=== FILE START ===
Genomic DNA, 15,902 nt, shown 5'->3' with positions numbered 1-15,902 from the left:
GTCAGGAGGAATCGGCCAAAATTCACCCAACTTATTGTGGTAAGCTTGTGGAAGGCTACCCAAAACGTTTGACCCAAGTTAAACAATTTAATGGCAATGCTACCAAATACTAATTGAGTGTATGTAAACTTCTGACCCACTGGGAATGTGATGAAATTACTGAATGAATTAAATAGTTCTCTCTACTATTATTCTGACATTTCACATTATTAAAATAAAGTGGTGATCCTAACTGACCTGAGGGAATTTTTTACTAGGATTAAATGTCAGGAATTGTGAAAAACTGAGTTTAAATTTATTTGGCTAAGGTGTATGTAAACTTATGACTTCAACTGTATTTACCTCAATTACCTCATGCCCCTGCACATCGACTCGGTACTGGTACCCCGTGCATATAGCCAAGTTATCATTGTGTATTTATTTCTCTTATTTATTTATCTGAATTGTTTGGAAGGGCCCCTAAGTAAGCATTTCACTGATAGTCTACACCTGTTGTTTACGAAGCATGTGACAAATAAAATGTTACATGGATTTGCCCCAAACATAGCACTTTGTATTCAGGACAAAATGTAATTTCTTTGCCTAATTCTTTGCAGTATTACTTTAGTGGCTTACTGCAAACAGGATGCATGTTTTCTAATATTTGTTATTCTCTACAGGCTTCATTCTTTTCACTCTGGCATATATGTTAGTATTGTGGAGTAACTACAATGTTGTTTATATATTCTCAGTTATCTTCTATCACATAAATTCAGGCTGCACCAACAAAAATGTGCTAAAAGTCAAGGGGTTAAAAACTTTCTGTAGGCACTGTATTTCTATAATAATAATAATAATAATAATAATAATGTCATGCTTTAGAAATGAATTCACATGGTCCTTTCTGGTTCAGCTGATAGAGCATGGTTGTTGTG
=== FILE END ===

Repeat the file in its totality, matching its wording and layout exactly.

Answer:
Genomic DNA, 15,902 nt, shown 5'->3' with positions numbered 1-15,902 from the left:
GTCAGGAGGAATCGGCCAAAATTCACCCAACTTATTGTGGTAAGCTTGTGGAAGGCTACCCAAAACGTTTGACCCAAGTTAAACAATTTAATGGCAATGCTACCAAATACTAATTGAGTGTATGTAAACTTCTGACCCACTGGGAATGTGATGAAATTACTGAATGAATTAAATAGTTCTCTCTACTATTATTCTGACATTTCACATTATTAAAATAAAGTGGTGATCCTAACTGACCTGAGGGAATTTTTTACTAGGATTAAATGTCAGGAATTGTGAAAAACTGAGTTTAAATTTATTTGGCTAAGGTGTATGTAAACTTATGACTTCAACTGTATTTACCTCAATTACCTCATGCCCCTGCACATCGACTCGGTACTGGTACCCCGTGCATATAGCCAAGTTATCATTGTGTATTTATTTCTCTTATTTATTTATCTGAATTGTTTGGAAGGGCCCCTAAGTAAGCATTTCACTGATAGTCTACACCTGTTGTTTACGAAGCATGTGACAAATAAAATGTTACATGGATTTGCCCCAAACATAGCACTTTGTATTCAGGACAAAATGTAATTTCTTTGCCTAATTCTTTGCAGTATTACTTTAGTGGCTTACTGCAAACAGGATGCATGTTTTCTAATATTTGTTATTCTCTACAGGCTTCATTCTTTTCACTCTGGCATATATGTTAGTATTGTGGAGTAACTACAATGTTGTTTATATATTCTCAGTTATCTTCTATCACATAAATTCAGGCTGCACCAACAAAAATGTGCTAAAAGTCAAGGGGTTAAAAACTTTCTGTAGGCACTGTATTTCTATAATAATAATAATAATAATAATAATAATGTCATGCTTTAGAAATGAATTCACATGGTCCTTTCTGGTTCAGCTGATAGAGCATGGTTGTTGTG